Why is that such a shocking idea? I've done it for years with no problems. Just don't cut it longer that six inches. Taller than six inches and it gets wobbly.

__Jamie__ Posted 2 Dec 2009 , 9:55pm
post #19 of 22
Quote:
Originally Posted by gleep

Quote:
Originally Posted by Win

Quote:
Originally Posted by __Jamie__

Quote:
Originally Posted by leah_s

I got the impression the OP wanted to stand a jelly roll type cake on end. If so, don't.



icon_redface.gif I was thinking that too, but figured no way would someone think that could be done.



I thought the same and decided (or read between the lines) she surely must mean she was cutting circles from the sheet of cake...



Why is that such a shocking idea? I've done it for years with no problems. Just don't cut it longer that six inches. Taller than six inches and it gets wobbly.




Really? You roll up a jelly cake and stand it on it's end?

sweets2eats Posted 3 Dec 2009 , 4:17am
post #20 of 22

I have actually posted a photo on here a few years ago, that are brown and white pillar candles setting on a plate with chocolate rocks. This cake was jelly roll cakes standing on end. It was a very simple process.

They will not be able to be very tall at all, but they did stand on their own with no dowel rods to support.

Bake the jelly roll cake, frost with a thicker butter cream icing, refrigerate until the icing is firm. while cake is in the refrigerator, melt candy melts and be sure to keep them warm.

Remove cakes from refrig. and cut to desired height/length. Once that is done, start coating candles with the melted chocolate. I placed on waxed paper standing on end while coating. ( do sides first). Finally pour melted candy melts on the top and insert the wick/candle.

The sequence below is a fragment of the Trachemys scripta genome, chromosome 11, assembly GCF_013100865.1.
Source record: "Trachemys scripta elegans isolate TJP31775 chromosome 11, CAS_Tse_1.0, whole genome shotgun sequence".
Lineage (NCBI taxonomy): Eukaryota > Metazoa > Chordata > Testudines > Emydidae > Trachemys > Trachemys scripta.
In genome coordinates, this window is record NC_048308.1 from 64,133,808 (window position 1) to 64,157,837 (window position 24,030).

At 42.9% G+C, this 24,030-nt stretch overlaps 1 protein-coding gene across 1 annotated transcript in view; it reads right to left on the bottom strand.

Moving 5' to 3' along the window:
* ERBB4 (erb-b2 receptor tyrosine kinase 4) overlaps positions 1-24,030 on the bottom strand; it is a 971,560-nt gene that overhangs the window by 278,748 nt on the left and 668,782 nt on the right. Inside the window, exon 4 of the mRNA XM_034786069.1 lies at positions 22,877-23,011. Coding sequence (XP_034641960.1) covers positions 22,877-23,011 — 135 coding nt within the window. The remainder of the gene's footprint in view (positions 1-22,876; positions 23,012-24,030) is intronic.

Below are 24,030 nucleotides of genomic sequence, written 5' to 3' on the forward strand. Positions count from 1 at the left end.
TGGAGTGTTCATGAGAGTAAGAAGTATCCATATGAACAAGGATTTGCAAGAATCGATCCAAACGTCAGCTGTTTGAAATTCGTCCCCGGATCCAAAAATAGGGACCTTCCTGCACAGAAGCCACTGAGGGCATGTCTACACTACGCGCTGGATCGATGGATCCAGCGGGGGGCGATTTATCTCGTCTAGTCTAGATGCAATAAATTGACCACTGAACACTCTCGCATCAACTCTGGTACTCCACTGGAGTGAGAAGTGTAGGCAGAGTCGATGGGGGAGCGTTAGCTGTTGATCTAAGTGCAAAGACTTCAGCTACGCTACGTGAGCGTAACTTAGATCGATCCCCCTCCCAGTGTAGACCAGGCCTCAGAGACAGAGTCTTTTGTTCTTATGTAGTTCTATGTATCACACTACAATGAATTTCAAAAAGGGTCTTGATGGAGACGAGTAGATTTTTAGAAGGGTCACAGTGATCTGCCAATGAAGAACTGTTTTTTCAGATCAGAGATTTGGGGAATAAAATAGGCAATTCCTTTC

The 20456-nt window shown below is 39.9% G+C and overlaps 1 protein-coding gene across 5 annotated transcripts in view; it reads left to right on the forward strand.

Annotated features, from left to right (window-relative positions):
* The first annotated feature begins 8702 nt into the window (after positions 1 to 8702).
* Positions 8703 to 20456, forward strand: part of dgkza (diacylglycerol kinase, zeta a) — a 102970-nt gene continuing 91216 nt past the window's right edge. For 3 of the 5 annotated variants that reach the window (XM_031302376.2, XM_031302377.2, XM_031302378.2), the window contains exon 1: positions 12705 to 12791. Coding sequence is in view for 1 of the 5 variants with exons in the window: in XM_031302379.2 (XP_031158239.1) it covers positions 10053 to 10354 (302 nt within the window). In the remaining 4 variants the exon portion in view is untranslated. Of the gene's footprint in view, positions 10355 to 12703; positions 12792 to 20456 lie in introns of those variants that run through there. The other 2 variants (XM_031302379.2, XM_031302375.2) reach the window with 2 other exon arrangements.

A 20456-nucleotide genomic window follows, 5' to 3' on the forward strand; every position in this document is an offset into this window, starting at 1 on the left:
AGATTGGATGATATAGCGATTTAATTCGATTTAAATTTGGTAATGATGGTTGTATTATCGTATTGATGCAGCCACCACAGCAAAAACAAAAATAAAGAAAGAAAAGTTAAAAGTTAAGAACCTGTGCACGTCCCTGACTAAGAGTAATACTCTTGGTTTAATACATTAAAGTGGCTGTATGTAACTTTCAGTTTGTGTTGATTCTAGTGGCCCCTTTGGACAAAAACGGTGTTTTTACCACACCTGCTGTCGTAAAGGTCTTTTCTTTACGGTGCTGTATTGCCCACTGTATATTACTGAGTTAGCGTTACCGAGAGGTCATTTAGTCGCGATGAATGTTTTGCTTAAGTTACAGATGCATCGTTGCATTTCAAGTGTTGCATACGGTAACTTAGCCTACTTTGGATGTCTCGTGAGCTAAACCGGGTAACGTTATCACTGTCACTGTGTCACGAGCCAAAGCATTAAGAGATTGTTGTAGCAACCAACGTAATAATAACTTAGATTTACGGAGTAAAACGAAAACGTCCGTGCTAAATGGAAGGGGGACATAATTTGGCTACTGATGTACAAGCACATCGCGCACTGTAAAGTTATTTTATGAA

Garnish with chocolate rocks,,,, and enjoy! If you have any questions please feel free to message me!

capitts Posted 3 Dec 2009 , 4:34am
post #21 of 22

I don't have any advice to offer, I just wanted to say that is a really neat idea!

juleebug Posted 3 Dec 2009 , 5:00am
post #22 of 22

I wanted to do a small version of this with 3 candle cakes of various sizes to be a centerpiece at a community Christmas dinner for the disadvantaged.

I have heard you can bake cakes in empty food cans. Does anyone have any tips on how to do this, such as what types of cans I should use, how to prep the cans, baking times, etc.? I'm thinking of using a vegetable can, a large pureed pumpkin can and maybe a small soup can...

It has to be edible. After the dinner, I will be giving it to the couple who are organize this every year.

TIA for any advice you can give...